Some Shia may also perform tatbir on other occasions as well. The practice of Tatbir includes striking oneself with a form of a talwar “sword” on the head, causing blood to flow in remembrance of the innocent blood of Imam Husayn.
Since Shia hold for authentic narrations where the descendants of Muhammad cursed the Sunni Caliphs, Shia also curse them (which does not literally mean using inappropriate terms for them, but rather asking God to withdraw His mercy from them) when doing tabarri.
“Ya Ali” (Arabic: یاعلی “O Ali”) is an Arabic phrase used by Muslims to invoke the memory or intervention of Ali Ibn Abu Talib. Shia Muslims use this phrase in an act called Tawassul (Intercession). They call upon Ali believing that the intercession of Ali will allow their prayer to be granted.
Shi’a Muslims have more freedom to combine certain prayers, such as the midday and afternoon prayers. Therefore they may only pray three times a day. Shi’a Muslims also often use natural elements when praying.
The Four Companions, also called the Four Pillars of the Sahaba is a Shia term for the four Sahaba who stayed most loyal to Ali ibn Abi Talib after the death of the Islamic prophet Muhammad: Salman al-Fārsī
Tabarra is a Shia Muslim doctrine that refers to the obligation of disassociation with those who oppose God and those who caused harm to and were the enemies of the Prophet Muhammad or his family.
Sunnis and Shiites share the belief that there are five pillars of Islam: (1) the unity of Allah and the prophethood of Muhammad, (2) the five obligatory prayers, (3) fasting, (4) charity, and (5) the pilgrimage to Mecca.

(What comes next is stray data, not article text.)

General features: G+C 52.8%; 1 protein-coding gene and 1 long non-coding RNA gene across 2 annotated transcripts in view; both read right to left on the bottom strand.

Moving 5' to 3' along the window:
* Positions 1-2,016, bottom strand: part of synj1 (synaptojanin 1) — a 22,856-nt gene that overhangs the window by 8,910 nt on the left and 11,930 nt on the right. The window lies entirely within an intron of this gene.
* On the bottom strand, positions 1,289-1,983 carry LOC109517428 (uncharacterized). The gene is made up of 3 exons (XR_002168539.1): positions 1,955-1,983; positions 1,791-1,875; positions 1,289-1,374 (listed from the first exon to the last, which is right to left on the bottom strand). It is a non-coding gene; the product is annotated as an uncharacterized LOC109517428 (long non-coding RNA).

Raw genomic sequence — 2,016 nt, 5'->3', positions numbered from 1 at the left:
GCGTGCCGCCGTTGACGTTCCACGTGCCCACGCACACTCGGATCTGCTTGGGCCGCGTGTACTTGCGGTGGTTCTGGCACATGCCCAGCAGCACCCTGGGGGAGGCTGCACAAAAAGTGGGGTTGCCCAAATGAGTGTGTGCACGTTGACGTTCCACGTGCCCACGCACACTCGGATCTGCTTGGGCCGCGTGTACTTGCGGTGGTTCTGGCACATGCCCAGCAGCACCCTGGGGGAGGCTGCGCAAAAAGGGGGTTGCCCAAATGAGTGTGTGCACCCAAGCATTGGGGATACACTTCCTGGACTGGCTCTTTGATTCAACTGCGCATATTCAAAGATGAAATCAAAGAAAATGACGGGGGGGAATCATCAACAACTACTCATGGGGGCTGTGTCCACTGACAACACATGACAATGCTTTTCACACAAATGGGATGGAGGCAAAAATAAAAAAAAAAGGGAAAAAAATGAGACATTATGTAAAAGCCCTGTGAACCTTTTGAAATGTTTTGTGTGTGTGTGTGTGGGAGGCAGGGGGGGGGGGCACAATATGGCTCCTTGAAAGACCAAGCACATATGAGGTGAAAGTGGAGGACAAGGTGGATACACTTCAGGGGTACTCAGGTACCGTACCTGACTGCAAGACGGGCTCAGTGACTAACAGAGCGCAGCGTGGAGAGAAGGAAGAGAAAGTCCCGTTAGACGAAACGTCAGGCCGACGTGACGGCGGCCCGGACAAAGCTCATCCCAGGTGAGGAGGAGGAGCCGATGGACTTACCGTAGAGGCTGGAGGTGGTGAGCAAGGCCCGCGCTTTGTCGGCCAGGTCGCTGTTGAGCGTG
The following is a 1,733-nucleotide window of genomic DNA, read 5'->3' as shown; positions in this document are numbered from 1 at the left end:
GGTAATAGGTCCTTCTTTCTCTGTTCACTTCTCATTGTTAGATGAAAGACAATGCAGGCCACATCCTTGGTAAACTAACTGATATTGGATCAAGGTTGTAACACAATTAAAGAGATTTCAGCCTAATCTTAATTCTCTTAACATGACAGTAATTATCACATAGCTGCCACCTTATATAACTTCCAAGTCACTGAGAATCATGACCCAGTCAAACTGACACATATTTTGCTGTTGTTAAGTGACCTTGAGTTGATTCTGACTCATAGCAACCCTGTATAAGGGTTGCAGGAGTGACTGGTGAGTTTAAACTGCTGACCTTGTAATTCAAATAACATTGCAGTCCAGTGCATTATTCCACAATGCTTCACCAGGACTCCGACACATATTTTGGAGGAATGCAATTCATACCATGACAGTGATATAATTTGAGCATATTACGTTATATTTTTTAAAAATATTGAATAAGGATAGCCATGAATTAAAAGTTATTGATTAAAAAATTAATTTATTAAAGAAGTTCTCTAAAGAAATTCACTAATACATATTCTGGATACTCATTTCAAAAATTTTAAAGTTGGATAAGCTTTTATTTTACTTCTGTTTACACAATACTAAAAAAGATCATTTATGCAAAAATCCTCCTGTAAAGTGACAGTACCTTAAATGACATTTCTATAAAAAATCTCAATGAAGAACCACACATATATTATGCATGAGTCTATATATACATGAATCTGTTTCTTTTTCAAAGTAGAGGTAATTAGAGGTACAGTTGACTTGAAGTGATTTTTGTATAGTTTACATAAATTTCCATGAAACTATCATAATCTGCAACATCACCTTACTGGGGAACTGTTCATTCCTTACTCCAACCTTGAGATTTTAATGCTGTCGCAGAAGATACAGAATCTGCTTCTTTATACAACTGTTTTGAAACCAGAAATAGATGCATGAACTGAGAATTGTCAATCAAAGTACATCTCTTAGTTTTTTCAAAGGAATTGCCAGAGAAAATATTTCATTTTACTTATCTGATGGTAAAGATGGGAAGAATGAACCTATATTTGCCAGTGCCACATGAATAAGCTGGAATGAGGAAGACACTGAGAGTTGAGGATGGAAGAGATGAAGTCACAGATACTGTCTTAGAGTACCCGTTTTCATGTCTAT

There are two pilgrimages, Hajj-i-Zahiri and Hajj-i-Batini. The first is the visit to Mecca; the second, being in the presence of the Imam. The Musta’lī also maintain the practice of going to Mecca. The Druze interpret this completely metaphorically as “fleeing from devils and oppressors” and rarely go to Mecca.
7) Are there differences between how Sunni Muslims and Shia Muslims observe Ramadan? For the most part, no. Both Sunni and Shia Muslims fast during Ramadan.
The Shi’a acknowledge the five obligatory daily prayers. However, they frequently combine the Zuhr and ‘Asr prayers by offering them consecutively during the time period defined by the start of Zuhr and the end of ‘Asr. They also consider it permissible to combine the Maghrib and ‘Isha prayers in a similar manner.
The Shia view of the Qur’an differs from the Sunni view, but the majority of both groups believe that the text is identical. While some Shia disputed the canonical validity of the Uthmanic codex, the Shia Imams always rejected the idea of alteration of Qur’an’s text.
According to the History of the Prophets and Kings, after the death of the Islamic prophet Muhammad, Abu Bakr, Umar and Abu Ubaidah ibn al-Jarrah and the Anṣār of Medina held consultations and selected Abu Bakr as the first caliph.
Those who followed the Prophet’s closest companion (Abu Bakr) became known as Sunni (the followers of the Prophet’s example – Sunnah). Those who followed the Prophet’s cousin and son-in-law (‘Ali) became known as Shi’a (the followers of the Party of ‘Ali – Shi’atu Ali).